Is Refinancing Right for YOU?
Mortgage rates are at an all-time low, but don’t rush into refinancing just yet! Take the time to see if refinancing is right for YOU, right now.
Ask yourself these questions below, and you’ll have a better idea if you’re ready to refinance. Remember to always consult a financial advisor before making any decisions.
How much equity do I need?
Most lenders want to see at least 20% in equity to allow you to refinance. So, if you don’t think you have the equity or don’t have the money to put down, then stop right here, refinancing is likely not an option for you right now.
What type of credit score do I need?
Lenders have gotten MUCH tougher and most banks expect a FICO credit score of at least 620 to refinance. You’ll need to prove that your household finances haven’t changed much and you have a good debt-to-income ratio. Only some borrowers will qualify for the best deals on the current market.
What factors could affect my ability to refinance?
To qualify for refinancing, you need all your “ducks in a row” so to speak. Here’s a quick rundown in addition to your credit score: you must have adequate home equity or loan-to-value ratio, sufficient income that hasn’t changed much since the last time you took out your mortgage, stable employment for the past two years, sufficient asset reserves (checking and savings account, stocks, bonds, retirement accounts). Always make sure you tie up any loose ends such as unpaid bills and liens, etc. so you don’t get any surprises.
How much money do I need to refinance?
It’s not free to refinance so focus on the costs that accompany refinancing, which can eat into any money you saved with a lower mortgage rate. On a $200,000 mortgage, refinancing could cost around $4,000 … an average of 2% of the new loan amount. Get written estimates so you can compare each lender’s costs.
What type of costs and fees will I need to pay?
Refinancing costs include appraisals; inspections; application, underwriting and processing fees; and even a penalty for refinancing too early on your original mortgage. Plus, don’t forget there are closing costs! These may be rolled into the loan, but many financial experts advise against it.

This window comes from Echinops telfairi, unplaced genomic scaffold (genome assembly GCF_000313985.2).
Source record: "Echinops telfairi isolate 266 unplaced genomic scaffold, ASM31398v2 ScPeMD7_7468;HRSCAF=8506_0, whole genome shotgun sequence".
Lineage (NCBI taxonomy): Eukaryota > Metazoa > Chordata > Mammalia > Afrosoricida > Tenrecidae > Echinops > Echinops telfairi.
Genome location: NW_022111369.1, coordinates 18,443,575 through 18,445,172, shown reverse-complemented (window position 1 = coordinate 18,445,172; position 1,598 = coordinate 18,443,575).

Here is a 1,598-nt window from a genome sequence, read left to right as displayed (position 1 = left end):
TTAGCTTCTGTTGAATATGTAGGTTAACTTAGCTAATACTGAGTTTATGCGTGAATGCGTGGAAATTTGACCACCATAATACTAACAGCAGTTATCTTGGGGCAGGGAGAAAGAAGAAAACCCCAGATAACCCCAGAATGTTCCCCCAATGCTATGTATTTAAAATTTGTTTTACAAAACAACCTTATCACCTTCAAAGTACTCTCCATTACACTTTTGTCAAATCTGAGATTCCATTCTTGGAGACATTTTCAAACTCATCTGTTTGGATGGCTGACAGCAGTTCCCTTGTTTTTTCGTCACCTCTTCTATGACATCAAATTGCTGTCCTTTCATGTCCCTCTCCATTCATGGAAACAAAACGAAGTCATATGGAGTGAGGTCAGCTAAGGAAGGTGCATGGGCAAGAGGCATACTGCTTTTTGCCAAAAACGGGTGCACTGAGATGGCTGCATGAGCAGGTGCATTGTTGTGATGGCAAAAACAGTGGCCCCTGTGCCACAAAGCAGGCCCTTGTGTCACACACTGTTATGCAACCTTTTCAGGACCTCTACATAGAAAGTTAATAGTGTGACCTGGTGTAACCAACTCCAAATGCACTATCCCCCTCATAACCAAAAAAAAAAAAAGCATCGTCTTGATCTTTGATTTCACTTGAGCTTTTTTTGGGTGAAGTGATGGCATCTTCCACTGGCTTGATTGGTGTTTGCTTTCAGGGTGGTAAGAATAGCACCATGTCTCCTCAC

To avoid setting up an escrow account along with its fees, stick with the same lender who originated your initial mortgage. They may even offer an expedited process too.
What should my current rate be before I even consider refinancing?
Given where interest rates are today, most experts say only consider refinancing if you get a minimum two percentage points difference in your rate. If your current rate is already low, then talk with a lender, do the math, consult a financial advisor. In the long run, it may be not worth the cost to refinance.
How can I get a good rate with a lender?
Rates vary widely and are based on your FICO score and even what state you live in. Look at a variety of lenders. Some lenders have even increased fees to cut down on the number of applications and make more money on each transaction instead. So tread carefully and use a mortgage broker who could help you find a reputable lender. Make sure you get estimates from different lenders.
What if I don’t plan on staying in my home for very long?
If you think you’ll be moving sooner than you think, then don’t refinance. Even though you will save money on your monthly payments with the lower interest rate, it may take a while to actually recoup the cost of the refinancing. Do the math and see how long it takes you and make sure you plan to stay in your home that long.
What’s better … cash flow or equity?
It really depends on your goal for refinancing. If lower monthly payments and more cash flow are your priorities, then don’t be too concerned that you’ve stretched out your payments over a new 30-year loan. However, if you’re more concerned with equity and saving money on interest payments, then go for the shorter 15-year loan if you can swing the higher monthly payments. Today’s super low rates have seen an uptick in 15-year mortgage refinancing.
Should I keep my adjustable rate mortgage or refinance?
If you already have an adjustable rate mortgage and plan to live in your home for only a year or two, don’t refinance since chances are you loan is adjusting to today’s very low rates. However, if you plan to live in your home longer than 5 years, you might want to lock into a fixed rate. Most borrowers opt for traditional fixed loans for the stability and current low rates.
I have an FHA loan, what are my options?
The Obama Administration came out with a program that would make it less expensive to refinance for certain borrowers with mortgages backed by the Federal Housing Administration. However, you may not be able to shop around for the best interest rate since many banks say they will only service those that already have such a loan with them. Another requirement for the program is that only borrowers with loans that were originated on or before May 31, 2009 are eligible. Those that do qualify, can save up to $1,000 a year on the fee reductions (not including any savings from a lower interest rate).
I’m underwater, what are my options?
If you’re underwater, you won’t be able to refinance your loan unless it’s owned by Freddie Mac or Fannie Mae. You’ll need to check out the Home Affordable Refinance Program to see if you qualify.
Refinancing can be frustrating and confusing but the time involved and initial costs may be worth it for you in the long run. Please call, text or email me if you have any questions on refinancing.